Price in your profit
Once you’ve itemized the cost of materials and included your markup, you then need to put a price on your time. You know how much you want to make per month, so you should price the project accordingly. Take a look at the overall quote to make sure it’s reasonable and in line with client expectations.
It’s a good idea to have detailed line item quotes for specific tasks, that way they can be removed if the price quoted needs to be reduced (It’s all part of the negotiation). Also, be sure you not only cover the costs of the specific job, but the ongoing costs of running your business (trucks, fuel, accounting, advertising, etc.) If you don’t factor these things into each job, the costs will eat into your profit and put your business at-risk.
Create clear expectations for payment timing
Draw up a contract and specify whether you require a deposit upfront before commencing work and be sure to establish a clear schedule for payments so the customer won’t be surprised when you come looking for an instalment. It should all be in the contract, for example: 20% is payable as a deposit before the project begins, and the balance upon completion.
Be sure to remind the the client when a payment point is approaching. Providing an ePayment option, such as Jobber Payments, is popular because it’s convenient. With Jobber Payments your customer can pay you online, making it easy to complete the cycle from quoting, to invoicing, to payment, all in one place.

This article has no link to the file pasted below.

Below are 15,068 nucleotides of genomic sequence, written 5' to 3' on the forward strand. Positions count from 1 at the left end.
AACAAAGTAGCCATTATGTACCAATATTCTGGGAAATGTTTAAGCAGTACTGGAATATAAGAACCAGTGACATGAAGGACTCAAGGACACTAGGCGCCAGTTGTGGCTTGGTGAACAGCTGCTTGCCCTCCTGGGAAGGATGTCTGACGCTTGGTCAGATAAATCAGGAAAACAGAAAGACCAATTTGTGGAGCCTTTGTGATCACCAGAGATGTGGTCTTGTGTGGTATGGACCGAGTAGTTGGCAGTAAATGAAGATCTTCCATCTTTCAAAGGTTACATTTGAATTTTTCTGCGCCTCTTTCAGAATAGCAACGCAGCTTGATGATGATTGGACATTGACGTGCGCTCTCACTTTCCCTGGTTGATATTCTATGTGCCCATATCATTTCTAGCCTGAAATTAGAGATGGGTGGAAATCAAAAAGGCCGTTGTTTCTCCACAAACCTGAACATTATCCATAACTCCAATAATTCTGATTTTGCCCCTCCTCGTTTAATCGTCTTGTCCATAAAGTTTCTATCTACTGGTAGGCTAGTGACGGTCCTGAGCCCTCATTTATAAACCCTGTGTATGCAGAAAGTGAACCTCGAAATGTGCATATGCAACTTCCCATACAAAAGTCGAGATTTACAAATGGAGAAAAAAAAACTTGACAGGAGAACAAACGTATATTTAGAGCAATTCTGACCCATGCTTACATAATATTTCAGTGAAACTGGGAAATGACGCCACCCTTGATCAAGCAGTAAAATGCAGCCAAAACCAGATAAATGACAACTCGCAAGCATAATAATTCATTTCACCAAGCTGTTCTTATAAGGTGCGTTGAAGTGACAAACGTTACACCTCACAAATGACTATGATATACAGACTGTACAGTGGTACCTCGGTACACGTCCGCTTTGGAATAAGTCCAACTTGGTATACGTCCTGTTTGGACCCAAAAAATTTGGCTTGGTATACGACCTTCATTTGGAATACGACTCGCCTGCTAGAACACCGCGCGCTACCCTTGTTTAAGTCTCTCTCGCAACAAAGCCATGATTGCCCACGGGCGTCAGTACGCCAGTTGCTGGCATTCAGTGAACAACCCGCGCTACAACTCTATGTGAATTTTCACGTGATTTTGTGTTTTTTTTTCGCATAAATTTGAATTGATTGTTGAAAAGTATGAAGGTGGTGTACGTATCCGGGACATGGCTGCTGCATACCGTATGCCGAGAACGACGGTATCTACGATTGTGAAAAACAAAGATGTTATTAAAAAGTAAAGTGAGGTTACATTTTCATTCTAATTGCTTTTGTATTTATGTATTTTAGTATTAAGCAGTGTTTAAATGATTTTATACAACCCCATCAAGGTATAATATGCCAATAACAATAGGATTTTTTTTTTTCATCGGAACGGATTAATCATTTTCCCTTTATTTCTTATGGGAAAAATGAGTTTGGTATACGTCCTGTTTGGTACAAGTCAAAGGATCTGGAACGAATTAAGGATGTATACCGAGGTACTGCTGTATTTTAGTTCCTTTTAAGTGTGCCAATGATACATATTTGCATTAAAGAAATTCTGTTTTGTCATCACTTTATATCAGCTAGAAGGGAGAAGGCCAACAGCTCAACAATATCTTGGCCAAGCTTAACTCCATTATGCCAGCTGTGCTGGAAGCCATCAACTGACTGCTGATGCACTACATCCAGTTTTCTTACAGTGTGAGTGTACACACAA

Close the loop with good CRM
Building quotes and taking care of your customers doesn’t need to be time consuming. Jobber will help streamline the process of creating customized, professional looking quotes and invoices. As a bonus, once that customer is entered into your database, their information can be used to nurture your future relationship.
Is a client looking to repaint their kitchen again? If you’re tracking clients in a digital CRM you can see how much you quoted them and what paint you used for the original work three years ago in just a few clicks.
This is all part of the customer relationship management process: how a business organizes their contacts to provide better customer service and help generate new business. Jobber’s CRM allows you to capture client contact information and send quotes, even reminding you when it’s time to follow up. This will make it easier for you to convert these ongoing relationships into more jobs.
Graham’s Jobber success story
Graham Audenart, founder of Painters Enterprise found he was spending more time shuffling paper than doing what makes him money: painting. Now using Jobber, Graham can schedule, organize, and track all his jobs easily.
Jobber’s all-in-one solution has helped Graham get his quotation process down to a science and take Painters Enterprise to new heights. You can quote us on that.
Want to learn more about how Jobber can help you streamline your painting business? Check out the Painters Enterprise case study.